Ocean acidification is expected to alter community composition on coral reefs, but its effects on reef community metabolism are poorly understood. Here we document how early successional benthic coral reef communities change in situ along gradients of carbon dioxide (CO2), and the consequences of these changes on rates of community photosynthesis, respiration, and light and dark calcification. Ninety standardised benthic communities were grown on PVC tiles deployed at two shallow-water volcanic CO2 seeps and two adjacent control sites in Papua New Guinea. Along the CO2 gradient, both the upward facing phototrophic and the downward facing cryptic communities changed in their composition. Under ambient CO2, both communities were dominated by calcifying algae, but with increasing CO2 they were gradually replaced by non-calcifying algae (predominantly green filamentous algae, cyanobacteria and macroalgae, which increased from ~30% to ~80% cover). Responses were weaker in the invertebrate communities, however ascidians and tube-forming polychaetes declined with increasing CO2. Differences in the carbonate chemistry explained a far greater amount of change in communities than differences between the two reefs and successional changes from five to 13 months, suggesting community successions are established early and are under strong chemical control. As pH declined from 8.0 to 7.8, rates of gross photosynthesis and dark respiration of the 13-month old reef communities (upper and cryptic surfaces combined) significantly increased by 10% and 20%, respectively, in response to altered community composition. As a consequence, net production remained constant. Light and dark calcification rates both gradually declined by 20%, and low or negative daily net calcification rates were observed at an aragonite saturation state of <2.3. The study demonstrates that ocean acidification as predicted for the end of this century will strongly alter reef communities, and will significantly change rates of community metabolism.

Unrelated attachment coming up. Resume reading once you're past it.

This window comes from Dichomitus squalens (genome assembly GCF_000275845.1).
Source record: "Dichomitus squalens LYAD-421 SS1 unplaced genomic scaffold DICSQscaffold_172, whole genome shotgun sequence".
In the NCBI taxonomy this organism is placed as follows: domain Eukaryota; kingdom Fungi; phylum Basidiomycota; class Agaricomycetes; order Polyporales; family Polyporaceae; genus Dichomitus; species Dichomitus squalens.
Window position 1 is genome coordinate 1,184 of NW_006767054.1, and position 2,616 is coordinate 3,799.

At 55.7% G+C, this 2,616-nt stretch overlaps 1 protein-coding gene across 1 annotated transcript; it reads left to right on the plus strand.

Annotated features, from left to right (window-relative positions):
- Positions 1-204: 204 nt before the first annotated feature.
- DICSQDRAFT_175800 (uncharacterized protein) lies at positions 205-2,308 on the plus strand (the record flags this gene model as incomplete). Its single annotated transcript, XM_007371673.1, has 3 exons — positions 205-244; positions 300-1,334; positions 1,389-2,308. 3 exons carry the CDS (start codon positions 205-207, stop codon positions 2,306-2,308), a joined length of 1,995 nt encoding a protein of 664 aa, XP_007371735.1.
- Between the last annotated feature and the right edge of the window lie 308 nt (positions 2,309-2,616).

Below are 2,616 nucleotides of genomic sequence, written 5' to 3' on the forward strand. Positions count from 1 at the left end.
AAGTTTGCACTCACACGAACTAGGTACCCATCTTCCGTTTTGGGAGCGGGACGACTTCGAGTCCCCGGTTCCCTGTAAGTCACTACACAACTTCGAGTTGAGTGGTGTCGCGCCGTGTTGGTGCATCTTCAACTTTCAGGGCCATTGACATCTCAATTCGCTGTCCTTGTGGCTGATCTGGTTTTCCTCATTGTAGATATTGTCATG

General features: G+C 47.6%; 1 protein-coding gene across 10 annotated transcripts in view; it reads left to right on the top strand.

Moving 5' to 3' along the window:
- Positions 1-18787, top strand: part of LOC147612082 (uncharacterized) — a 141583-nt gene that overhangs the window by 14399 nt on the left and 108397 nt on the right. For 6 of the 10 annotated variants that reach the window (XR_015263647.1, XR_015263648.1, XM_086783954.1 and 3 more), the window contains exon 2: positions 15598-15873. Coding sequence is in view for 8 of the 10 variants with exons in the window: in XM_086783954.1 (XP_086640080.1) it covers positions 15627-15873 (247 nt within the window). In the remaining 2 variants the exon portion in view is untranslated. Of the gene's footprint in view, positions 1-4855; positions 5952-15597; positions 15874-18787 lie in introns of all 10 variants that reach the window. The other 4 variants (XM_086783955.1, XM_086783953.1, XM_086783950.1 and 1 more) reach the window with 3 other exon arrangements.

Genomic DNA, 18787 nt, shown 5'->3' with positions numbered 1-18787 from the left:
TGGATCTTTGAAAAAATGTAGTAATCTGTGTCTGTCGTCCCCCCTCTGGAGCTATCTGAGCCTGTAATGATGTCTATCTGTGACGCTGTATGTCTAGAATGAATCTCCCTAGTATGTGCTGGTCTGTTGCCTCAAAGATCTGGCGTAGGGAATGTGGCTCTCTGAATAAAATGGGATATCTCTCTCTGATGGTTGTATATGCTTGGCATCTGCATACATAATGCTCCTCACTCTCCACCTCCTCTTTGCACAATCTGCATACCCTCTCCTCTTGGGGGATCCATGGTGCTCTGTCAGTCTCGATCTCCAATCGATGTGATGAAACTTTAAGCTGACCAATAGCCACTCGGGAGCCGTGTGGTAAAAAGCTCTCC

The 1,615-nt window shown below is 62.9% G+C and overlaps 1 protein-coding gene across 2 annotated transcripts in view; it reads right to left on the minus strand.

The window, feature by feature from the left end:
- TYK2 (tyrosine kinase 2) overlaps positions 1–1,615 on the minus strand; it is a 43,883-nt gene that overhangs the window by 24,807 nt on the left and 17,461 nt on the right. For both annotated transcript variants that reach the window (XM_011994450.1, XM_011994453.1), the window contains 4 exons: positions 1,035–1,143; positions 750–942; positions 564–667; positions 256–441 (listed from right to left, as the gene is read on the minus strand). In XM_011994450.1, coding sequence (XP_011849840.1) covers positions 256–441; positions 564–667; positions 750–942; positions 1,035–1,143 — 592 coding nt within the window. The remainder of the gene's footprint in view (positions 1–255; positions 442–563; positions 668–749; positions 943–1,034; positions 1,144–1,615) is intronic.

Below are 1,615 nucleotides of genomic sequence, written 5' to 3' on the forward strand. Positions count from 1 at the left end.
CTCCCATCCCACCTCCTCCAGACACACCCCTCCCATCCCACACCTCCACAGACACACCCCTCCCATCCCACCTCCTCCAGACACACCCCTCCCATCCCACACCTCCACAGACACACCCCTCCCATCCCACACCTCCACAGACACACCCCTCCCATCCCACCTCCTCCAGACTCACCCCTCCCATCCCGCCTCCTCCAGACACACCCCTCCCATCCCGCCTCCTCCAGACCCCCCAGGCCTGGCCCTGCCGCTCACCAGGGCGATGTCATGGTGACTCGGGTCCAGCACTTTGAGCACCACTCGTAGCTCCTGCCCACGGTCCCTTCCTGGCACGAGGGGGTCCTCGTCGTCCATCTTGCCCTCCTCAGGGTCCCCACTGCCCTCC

Effective management of coral reefs requires strategies tailored to cope with cumulative disturbances from human activities. In Brazil, where coral reefs are a priority for conservation, intensifying threats from local and global stressors are of paramount concern to management agencies. Using a cumulative impact assessment approach, our goal was to inform management actions for coral reefs in Brazil by assessing their exposure to multiple stressors (fishing, land-based activities, coastal development, mining, aquaculture, shipping, and global warming). We calculated an index of the risk to cumulative impacts: (i) assuming uniform sensitivity of coral reefs to stressors; and (ii) using impact weights to reflect varying tolerance levels of coral reefs to each stressor. We also predicted the index in both the presence and absence of global warming. We found that 16% and 37% of coral reefs had high to very high risk of cumulative impacts, without and with information on sensitivity respectively, and 42% of reefs had low risk to cumulative impacts from both local and global stressors. Our outputs are the first comprehensive spatial dataset of cumulative impact on coral reefs in Brazil, and show that areas requiring attention mostly corresponded to those closer to population centres. We demonstrate how the relationships between risks from local and global stressors can be used to derive strategic management actions.